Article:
In the early morning of May 4th, 2017, a tragic migratory bird “building collision” event occurred in Galveston. After initial notification to one of our team members by a building occupant, rapid response was given by GAC officers and also members of the GBIBR Team. Almost 400 birds died in both Galveston and Clear Lake. The 6 surviving birds were transported to the Wildlife Center. Within a couple of days the building management volunteered to turn off the exterior lighting for the remainder of the migration period. While building strikes by migrating birds are quite common, the magnitude of this event captured both local and national media attention, and has resulted in agreed local changes to external building lighting practices during future migration periods.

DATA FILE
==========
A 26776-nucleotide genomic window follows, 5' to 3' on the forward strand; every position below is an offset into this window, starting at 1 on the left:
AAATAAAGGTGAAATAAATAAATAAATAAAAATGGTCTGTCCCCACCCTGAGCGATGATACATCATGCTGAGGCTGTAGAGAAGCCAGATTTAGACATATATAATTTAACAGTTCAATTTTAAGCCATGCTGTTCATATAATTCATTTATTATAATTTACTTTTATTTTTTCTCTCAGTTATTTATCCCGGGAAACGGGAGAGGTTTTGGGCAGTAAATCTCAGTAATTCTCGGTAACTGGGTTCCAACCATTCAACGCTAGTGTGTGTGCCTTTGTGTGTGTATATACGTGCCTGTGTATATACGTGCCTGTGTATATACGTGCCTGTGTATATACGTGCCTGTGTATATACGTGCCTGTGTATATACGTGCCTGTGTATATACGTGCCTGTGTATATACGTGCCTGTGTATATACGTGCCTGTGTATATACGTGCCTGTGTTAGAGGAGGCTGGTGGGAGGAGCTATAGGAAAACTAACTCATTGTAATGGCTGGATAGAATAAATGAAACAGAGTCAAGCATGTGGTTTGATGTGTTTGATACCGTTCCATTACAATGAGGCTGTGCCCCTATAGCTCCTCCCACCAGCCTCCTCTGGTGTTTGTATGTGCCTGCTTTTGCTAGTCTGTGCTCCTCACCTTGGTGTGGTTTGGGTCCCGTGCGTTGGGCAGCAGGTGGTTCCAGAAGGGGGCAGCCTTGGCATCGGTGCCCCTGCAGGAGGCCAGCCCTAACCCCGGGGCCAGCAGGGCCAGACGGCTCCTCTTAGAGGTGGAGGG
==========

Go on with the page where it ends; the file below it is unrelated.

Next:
None of this could be accomplished without the support of volunteers working with local organizations. More volunteers are needed! If you are interested in becoming a volunteer to transport injured birds to the Wildlife Center of Texas, email Stennie Meadours email@example.com or Tim Long firstname.lastname@example.org.
To report an injured bird, please contact your local Animal Control Office:
Galveston Animal Control: 409-765-3702
League City Animal Control: 281-554-1377
Texas City Animal Control: 409-643-5720
Seabrook Animal Control: 281-291-5644
If not within city limits contact: Wildlife Center of Texas 713-861-9453, and they will contact the GBIBRT.
You can also report injured birds on the Facebook page “Report Injured birds found in Galveston County,” which is monitored by GBIBRT members.